In this too, in the editing and managing of this magazine, the sense of being on the move has been very strong indeed. We have had to move, change, develop – to survive. And we always wanted more, much more, than mere survival. As is well known: if you are not busy living, you are busy dying. It was our instinct and desire to be of the times we live in, to move with them, speak of them, and even, we hoped, in some small way to affect them. And MPT, the ‘modern’ in its title pertaining more to the translation than to the texts translated, has continually fetched the past into the present, has demonstrated in its practice that vital texts can be brought into the lives we live now. Many of the voices we have given a hearing to come from far afield, across many centuries, across continents and oceans. That is a great thing: a living world-wide exchange, an irreducible variety, ‘much arguing, much writing, many opinions’, across every frontier.
MPT needs editors, administrators, a board of trustees, public funding and much else of a practical kind. But it lives in its readers, all reading individually in their own communities world-wide. And among and beyond its readers, almost beyond reckoning, it lives in its contributors, the living and the dead, from Homer and Virgil and Dante, through to now, through to young poets and translators now, at home and abroad. All those interdealings, so lively, so plural, each issue an anthology of human beings at their most articulate, and all the issues together, one after the other and coexistent, an ever changing and growing symposium. We know, and Sasha soon will, what a wondrous abundance the MPT postbag and inbox is.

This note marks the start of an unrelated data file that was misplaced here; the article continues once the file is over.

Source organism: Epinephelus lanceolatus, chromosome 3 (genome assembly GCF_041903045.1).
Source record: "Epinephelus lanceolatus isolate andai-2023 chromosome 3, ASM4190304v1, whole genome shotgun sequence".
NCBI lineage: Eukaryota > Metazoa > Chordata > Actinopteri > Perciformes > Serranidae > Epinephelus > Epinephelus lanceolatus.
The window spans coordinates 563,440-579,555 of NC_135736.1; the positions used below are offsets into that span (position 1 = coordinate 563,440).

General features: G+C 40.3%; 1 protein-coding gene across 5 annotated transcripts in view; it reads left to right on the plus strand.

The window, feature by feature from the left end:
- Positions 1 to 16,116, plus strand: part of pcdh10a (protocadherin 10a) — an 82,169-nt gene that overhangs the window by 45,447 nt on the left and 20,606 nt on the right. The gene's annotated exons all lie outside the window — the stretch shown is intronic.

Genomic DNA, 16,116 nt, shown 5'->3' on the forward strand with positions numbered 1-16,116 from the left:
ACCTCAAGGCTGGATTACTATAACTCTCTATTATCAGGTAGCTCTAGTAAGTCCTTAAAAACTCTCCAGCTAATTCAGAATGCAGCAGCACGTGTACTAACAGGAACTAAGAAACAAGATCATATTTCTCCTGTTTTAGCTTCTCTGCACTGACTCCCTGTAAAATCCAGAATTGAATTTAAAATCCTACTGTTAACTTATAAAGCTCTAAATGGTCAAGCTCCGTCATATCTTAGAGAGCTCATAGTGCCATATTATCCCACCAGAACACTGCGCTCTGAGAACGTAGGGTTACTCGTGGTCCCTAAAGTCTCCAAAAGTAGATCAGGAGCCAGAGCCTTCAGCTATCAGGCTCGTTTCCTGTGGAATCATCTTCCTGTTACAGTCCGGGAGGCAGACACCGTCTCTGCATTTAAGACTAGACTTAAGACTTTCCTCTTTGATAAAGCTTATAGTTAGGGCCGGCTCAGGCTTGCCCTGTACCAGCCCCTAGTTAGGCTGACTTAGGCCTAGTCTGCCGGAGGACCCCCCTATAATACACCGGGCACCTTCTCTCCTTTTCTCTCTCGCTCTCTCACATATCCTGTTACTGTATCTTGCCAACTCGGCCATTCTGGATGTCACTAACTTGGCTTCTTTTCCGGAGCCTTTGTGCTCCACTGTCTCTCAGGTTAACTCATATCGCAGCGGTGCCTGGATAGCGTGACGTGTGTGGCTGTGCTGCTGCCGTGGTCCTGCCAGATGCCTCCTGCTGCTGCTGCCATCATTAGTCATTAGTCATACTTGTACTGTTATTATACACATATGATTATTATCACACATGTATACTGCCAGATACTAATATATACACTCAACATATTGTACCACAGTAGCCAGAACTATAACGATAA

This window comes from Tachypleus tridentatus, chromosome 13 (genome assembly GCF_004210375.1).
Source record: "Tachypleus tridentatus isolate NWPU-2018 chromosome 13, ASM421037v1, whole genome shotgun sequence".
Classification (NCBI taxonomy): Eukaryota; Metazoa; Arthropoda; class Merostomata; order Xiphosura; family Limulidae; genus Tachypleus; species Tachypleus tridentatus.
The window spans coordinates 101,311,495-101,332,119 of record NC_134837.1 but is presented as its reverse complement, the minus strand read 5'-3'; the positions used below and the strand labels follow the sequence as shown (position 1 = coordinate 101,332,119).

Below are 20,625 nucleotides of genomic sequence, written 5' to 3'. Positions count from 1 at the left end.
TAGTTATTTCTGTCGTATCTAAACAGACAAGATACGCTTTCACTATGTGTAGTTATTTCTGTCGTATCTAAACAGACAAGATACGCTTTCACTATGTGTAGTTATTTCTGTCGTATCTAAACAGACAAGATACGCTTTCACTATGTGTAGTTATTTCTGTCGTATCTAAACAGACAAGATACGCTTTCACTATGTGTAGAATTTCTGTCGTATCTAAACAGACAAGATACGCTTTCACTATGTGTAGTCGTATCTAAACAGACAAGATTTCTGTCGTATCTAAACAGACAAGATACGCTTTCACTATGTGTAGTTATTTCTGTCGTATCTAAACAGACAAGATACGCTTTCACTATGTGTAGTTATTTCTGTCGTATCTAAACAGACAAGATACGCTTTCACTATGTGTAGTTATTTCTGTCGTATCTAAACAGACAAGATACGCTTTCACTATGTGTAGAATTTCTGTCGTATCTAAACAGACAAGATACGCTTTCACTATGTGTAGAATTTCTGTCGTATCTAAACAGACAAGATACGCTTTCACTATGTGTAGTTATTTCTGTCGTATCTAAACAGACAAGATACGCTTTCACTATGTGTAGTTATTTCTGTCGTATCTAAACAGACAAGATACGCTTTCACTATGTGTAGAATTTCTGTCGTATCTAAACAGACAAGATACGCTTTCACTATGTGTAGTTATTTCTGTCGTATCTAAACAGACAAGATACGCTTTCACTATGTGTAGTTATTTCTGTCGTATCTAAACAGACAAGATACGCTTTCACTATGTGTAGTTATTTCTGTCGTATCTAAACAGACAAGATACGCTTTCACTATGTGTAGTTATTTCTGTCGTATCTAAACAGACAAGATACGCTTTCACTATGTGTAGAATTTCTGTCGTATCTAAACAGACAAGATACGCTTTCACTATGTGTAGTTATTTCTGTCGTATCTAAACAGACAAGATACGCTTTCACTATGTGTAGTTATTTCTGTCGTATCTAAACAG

We were privileged to have a part in this great internationalist magazine’s continuing life. And now that phase is over. We are letting go, MPT is going into somebody else’s care. At any such point of obvious transition any editor might feel anxious. Might. We don’t. MPT will move and change, because not to do so would be the way of death. Sasha knows that as well as we did. In her charge MPT will prosper – and broach with celebrations the new half-century!
With thanks to our colleagues in MPT, to our readers, contributors, friends in the Arts Council, one and all, we wish you well.
David and Helen Constantine
David Constantine was born in Salford in 1944. For thirty years he taught German at the Universities of Durham and Oxford. He...» Read more
Helen Constantine read French and Latin at Oxford. She was Head of Languages at Bartholomew School, Eynsham, until 2000, when...» Read more
Described as 'one of the most original poets of her generation' (Paul Batchelor, Guardian), and a recipient of the Eric Gregor...» Read more
So translation, done in that spirit, becomes a moving revelation of what life itself is actually like; full of shifting possibilities, better and worse choices, openings and losses, gladly it concedes its own endlessly provisional nature, its being on the road, en route, in transit, as any real life is. The poem itself is like that, of course. The poem joyously acknowledges that life exceeds it, all life exceeds all art, and the best writers write in accordance with that happy fact. The best translators also thrive in the gap between their own best efforts and the more-living text that will always exceed them. David and Helen Constantine